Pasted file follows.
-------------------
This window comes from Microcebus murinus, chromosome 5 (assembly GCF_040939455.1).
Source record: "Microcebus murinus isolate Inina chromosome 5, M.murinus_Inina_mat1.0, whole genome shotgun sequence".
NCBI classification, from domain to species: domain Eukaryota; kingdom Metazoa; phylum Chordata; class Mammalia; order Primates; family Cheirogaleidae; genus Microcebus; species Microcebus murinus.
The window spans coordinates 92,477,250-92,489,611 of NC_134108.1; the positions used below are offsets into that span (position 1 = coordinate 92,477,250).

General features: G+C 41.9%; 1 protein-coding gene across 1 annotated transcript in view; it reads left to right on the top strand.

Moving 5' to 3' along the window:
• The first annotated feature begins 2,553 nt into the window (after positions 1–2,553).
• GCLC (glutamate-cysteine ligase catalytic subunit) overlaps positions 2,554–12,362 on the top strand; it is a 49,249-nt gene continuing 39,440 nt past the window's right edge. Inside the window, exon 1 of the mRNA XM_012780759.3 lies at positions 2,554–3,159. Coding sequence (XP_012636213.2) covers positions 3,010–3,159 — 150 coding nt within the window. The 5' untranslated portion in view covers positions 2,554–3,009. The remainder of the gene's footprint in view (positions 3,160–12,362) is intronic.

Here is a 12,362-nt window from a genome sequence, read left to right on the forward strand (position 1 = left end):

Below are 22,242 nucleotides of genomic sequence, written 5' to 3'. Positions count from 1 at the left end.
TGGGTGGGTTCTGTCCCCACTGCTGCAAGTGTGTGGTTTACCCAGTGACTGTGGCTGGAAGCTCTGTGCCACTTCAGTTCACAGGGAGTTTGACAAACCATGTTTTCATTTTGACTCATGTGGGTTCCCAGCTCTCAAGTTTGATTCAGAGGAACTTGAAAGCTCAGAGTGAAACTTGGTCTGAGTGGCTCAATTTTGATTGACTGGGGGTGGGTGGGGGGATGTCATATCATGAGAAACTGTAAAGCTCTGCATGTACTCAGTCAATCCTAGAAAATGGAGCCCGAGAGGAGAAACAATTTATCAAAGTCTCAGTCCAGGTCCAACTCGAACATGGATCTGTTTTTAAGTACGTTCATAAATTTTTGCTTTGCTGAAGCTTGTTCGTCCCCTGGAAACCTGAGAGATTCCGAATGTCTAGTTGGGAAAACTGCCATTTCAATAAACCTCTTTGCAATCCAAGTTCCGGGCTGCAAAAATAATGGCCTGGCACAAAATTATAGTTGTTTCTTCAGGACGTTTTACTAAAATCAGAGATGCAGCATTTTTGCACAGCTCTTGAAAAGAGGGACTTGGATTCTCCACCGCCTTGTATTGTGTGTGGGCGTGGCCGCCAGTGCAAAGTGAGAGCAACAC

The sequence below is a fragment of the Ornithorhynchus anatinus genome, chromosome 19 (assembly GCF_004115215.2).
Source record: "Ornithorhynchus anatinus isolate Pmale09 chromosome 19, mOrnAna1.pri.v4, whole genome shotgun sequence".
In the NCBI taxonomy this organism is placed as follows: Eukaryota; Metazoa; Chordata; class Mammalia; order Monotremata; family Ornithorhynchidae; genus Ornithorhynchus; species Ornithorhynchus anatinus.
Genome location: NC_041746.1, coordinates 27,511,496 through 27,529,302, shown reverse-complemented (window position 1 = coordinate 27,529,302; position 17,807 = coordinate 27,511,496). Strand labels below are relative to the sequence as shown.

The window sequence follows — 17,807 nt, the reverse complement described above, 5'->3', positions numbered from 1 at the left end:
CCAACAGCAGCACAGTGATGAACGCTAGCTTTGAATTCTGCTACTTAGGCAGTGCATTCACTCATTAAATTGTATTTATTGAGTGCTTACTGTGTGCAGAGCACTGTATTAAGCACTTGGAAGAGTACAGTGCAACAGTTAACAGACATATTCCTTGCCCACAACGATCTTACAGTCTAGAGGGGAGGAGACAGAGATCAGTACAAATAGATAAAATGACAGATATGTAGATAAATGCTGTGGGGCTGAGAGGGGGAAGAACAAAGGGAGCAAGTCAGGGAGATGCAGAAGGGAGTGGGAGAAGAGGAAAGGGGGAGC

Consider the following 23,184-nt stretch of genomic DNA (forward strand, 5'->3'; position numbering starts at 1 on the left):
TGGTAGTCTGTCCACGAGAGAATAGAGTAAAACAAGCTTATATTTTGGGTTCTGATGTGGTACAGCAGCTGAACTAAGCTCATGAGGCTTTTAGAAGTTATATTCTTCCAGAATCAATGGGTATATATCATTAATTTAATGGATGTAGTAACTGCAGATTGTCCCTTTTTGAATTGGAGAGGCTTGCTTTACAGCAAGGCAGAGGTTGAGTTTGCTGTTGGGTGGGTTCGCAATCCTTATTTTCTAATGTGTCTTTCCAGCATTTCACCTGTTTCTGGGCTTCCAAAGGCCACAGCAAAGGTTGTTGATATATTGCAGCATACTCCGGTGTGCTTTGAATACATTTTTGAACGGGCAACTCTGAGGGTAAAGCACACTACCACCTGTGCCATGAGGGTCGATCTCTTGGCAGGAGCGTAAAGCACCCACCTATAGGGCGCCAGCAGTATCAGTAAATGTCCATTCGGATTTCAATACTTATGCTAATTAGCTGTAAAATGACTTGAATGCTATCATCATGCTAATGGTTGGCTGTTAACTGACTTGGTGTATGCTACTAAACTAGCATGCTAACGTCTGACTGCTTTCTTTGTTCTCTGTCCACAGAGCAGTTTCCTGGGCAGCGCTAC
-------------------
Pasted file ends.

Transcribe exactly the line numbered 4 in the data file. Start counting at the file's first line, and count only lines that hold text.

The window spans coordinates 92,477,250-92,489,611 of NC_134108.1; the positions used below are offsets into that span (position 1 = coordinate 92,477,250).